2019 Veterinary Capital Equipment Guide, Part 2

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Essential, advanced technologies – now more affordable.

View part 1 here.

If you’re discussing new equipment with your veterinary practice customers – whether their current systems are wearing out, they’re adding new services, they’re renovating or expanding their practice, or they’re about to build a new location – the following are five great reasons for them to invest in equipment NOW, before the end of 2019.

  1. Tax incentives make it more affordable: Under IRS Section 179, veterinary practices can enjoy tax incentives on qualifying equipment purchased and put into service between Jan. 1 and Dec. 31, 2019. For instance, they can deduct up to $1 million in qualifying equipment.1 Nearly 70% of surveyed small businesses say they’ll make the most of this rule.) 2
  2. New products make it more affordable: Surprise! It now costs less to invest in advanced solutions. Many of today’s technologies are quite affordable, especially compared to the models introduced 10 years ago. New versions of previously unattainable “big ticket” technologies offer exceptional diagnostic and treatment advancements at significantly lower prices.
  3. They’ll enhance patient care and set themselves apart in the local market: When veterinary practices invest in advanced solutions, they’re showing local pet owners that they’re devoted to the very best care for their beloved pets. If a new practice opens in town, you can bet they’ll have the latest technology for diagnostics, treatment, and practice management. Being advanced keeps your customers competitive.
  4. If they’re hiring, they’ll also have a competitive advantage: New veterinary school graduates and other talented professionals are looking for jobs with practices that use the most up-to-date, advanced equipment.
  5. They’ll enhance the value of their practice for a future transition: If a veterinarian is close to retirement or thinking about selling his or her practice, they may wonder, “why should I bother with new equipment?” Two reasons: they’ll enhance the practice’s value to potential buyers while they benefit from better tools in the meantime.

To help with specific options for capital equipment this year, Jeff Albachten, equipment solutions manager at Covetrus, explained what equipment sales reps are seeing in the market, from both a manufacturing and sales perspective. In addition, several veterinarians weighed in on the real-world importance of the latest advancements.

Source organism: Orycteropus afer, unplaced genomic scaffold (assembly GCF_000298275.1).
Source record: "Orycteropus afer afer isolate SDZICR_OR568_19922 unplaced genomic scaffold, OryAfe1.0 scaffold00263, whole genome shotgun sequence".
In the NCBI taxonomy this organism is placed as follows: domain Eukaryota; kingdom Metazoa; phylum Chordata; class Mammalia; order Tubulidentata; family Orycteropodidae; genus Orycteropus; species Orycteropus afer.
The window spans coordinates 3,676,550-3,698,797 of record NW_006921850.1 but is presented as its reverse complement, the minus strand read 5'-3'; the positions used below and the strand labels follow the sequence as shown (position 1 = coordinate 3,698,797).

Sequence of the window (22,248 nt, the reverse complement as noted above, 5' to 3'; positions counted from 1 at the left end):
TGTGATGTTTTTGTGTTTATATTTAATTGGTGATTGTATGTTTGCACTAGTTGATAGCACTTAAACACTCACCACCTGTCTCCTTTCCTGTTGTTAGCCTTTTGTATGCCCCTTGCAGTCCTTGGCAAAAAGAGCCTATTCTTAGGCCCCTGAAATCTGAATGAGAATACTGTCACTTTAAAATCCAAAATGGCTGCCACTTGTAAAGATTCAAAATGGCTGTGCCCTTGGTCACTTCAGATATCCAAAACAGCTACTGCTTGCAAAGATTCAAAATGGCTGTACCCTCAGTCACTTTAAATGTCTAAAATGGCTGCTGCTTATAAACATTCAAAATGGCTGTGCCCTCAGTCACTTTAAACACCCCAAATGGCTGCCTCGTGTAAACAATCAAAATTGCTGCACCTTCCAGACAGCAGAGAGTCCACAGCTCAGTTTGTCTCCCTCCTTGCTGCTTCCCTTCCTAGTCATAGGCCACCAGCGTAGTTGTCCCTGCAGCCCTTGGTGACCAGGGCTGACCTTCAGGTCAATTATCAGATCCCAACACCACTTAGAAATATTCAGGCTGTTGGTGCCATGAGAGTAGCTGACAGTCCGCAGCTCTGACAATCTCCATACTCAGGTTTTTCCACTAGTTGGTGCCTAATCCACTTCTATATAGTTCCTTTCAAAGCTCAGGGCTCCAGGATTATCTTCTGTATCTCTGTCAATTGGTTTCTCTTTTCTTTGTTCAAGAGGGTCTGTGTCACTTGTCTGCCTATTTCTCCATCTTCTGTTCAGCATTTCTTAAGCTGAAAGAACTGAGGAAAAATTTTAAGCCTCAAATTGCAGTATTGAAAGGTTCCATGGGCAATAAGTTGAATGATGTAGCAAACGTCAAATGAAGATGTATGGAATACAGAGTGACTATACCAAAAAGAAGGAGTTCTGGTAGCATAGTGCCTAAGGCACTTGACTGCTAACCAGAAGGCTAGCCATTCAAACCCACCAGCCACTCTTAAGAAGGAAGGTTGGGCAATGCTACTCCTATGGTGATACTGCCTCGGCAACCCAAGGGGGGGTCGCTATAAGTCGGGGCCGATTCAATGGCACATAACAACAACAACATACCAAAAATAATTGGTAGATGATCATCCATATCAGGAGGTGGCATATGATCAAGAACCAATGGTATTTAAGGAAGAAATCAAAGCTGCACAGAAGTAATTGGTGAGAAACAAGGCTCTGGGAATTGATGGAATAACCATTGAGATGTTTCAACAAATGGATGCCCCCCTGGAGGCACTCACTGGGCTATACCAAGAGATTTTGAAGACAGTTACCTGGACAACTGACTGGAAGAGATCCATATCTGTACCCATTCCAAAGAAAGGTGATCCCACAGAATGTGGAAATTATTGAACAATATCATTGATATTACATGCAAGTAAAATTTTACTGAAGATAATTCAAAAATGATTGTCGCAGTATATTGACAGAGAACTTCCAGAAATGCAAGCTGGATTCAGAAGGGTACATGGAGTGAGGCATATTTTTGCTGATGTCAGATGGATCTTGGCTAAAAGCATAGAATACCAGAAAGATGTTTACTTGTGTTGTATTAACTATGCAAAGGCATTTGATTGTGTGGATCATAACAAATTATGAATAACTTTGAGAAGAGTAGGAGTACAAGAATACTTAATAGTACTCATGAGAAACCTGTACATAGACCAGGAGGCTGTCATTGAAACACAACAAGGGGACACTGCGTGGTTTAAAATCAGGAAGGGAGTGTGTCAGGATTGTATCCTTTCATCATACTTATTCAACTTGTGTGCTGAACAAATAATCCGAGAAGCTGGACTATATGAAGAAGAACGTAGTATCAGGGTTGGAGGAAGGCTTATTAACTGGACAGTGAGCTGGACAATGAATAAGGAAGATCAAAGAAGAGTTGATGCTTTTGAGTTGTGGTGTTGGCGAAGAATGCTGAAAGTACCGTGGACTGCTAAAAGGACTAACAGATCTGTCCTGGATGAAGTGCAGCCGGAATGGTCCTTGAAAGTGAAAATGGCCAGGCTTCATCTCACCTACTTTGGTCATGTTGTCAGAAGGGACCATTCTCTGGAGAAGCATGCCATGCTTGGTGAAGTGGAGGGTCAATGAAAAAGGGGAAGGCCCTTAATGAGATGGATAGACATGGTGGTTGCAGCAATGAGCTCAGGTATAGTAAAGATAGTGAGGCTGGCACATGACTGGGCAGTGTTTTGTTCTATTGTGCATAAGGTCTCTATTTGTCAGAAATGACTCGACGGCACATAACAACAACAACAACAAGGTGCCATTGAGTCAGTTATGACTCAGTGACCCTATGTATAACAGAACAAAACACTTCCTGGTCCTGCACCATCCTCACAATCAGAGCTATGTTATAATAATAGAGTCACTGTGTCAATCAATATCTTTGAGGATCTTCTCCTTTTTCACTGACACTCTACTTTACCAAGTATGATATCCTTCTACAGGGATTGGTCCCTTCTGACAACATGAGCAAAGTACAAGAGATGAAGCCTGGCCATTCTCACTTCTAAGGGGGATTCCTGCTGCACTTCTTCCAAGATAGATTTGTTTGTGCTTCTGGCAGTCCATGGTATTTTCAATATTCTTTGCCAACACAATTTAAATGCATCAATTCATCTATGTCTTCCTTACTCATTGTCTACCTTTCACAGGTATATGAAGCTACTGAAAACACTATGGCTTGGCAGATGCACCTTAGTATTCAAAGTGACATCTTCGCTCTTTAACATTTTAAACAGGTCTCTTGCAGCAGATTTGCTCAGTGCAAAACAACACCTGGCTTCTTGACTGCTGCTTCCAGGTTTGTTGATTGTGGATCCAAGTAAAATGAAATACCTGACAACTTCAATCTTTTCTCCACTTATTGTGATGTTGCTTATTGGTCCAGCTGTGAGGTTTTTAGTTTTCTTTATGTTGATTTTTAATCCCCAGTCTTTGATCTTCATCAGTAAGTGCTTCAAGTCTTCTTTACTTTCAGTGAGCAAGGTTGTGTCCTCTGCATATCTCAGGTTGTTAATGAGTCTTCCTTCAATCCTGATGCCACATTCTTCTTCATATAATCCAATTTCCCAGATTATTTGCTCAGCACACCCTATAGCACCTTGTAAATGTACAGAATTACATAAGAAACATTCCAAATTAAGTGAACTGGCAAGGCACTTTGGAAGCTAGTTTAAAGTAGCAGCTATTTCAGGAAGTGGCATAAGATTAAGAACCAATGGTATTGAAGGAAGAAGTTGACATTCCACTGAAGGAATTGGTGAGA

Veterinary Advantage is highlighting the top nine equipment categories in a two-part series. Dentistry, digital radiography, electrosurgery, hematology analyzers and IV pumps were covered in the October 2019 issue. This issue looks at laser therapy, lighting, monitors and ultrasound.

Laser Therapy

Laser therapy, once greeted with skepticism and low acceptance, is now becoming mainstream in our industry. “This category has been growing and really strong for a number of years now,” said Albachten. “I was a sales rep in the early stages when it was less accepted in the veterinary world and among clients. But now, clinics are offering laser therapy more and more, and patients love it. Plus, equipment manufacturers continue to add more education, data, and protocols, as well as proof of what’s working best, and what they’re seeing. As a result, they continue to refine recommended best practices and staff education.”

Thermal imaging is growing as a technique used in conjunction with laser therapy. “With a thermal image of the knee, for example, you can see the increase of heat, likely indicative of inflammation,” said Albachten. “This gives you two benefits. First, you can diagnose and target a more precise location for laser therapy … directing its treatment in the exact problem area. And, you can use post-treatment (‘follow-up’) thermal heat images as proof that you’re seeing relief in patients.”

Albachten mentioned that until now, thermal imaging equipment has been on the high-end side cost-wise and used almost exclusively on the equine side. But now, “there are smaller units designed for use on companion animals, and the different options are more affordable,” he said. “This is a great tool that gives you another way to implement diagnostics within the practice. You can show your clients the thermal image on a tablet, which prompts an entirely different level of conversation for client education, acceptance of your recommendations, and appreciation for how you’re helping the patient.”